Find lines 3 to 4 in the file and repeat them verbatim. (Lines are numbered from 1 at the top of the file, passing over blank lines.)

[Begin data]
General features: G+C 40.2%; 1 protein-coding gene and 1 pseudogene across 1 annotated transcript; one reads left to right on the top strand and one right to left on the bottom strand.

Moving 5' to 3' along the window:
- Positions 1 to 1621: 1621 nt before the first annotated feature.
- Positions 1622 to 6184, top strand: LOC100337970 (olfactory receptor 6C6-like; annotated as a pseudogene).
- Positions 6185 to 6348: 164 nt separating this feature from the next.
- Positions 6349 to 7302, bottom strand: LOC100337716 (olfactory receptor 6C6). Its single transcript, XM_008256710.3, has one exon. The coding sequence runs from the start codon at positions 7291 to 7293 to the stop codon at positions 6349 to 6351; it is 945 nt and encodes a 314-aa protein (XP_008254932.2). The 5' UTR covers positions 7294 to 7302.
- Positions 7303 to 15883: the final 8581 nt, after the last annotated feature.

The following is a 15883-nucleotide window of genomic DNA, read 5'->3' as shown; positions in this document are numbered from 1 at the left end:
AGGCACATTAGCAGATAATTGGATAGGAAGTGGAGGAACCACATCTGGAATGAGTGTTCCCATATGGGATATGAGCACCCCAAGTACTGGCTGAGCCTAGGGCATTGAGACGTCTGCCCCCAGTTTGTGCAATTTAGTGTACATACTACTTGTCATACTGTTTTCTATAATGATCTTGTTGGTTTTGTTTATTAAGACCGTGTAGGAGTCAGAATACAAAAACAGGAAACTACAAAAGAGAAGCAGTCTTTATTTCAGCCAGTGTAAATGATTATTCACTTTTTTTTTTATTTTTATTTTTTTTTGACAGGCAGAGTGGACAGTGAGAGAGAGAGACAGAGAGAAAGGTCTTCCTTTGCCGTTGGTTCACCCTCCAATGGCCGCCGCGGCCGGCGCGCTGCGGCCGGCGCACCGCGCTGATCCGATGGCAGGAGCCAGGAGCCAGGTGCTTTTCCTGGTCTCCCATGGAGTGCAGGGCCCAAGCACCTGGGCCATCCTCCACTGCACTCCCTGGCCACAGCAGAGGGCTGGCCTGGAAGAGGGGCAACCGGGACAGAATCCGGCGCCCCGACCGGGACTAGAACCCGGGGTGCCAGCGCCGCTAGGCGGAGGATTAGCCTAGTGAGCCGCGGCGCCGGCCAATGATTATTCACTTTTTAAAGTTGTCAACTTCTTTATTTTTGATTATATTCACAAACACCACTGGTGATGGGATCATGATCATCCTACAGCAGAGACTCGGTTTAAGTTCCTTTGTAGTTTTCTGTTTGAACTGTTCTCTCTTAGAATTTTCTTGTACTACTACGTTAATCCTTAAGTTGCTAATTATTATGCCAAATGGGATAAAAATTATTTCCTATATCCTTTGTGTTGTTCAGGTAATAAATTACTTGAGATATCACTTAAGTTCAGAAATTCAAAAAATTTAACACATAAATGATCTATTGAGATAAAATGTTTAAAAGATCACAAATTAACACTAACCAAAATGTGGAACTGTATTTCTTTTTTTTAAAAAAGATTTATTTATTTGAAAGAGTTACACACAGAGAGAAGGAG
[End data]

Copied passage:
- Positions 1 to 1621: 1621 nt before the first annotated feature.
- Positions 1622 to 6184, top strand: LOC100337970 (olfactory receptor 6C6-like; annotated as a pseudogene).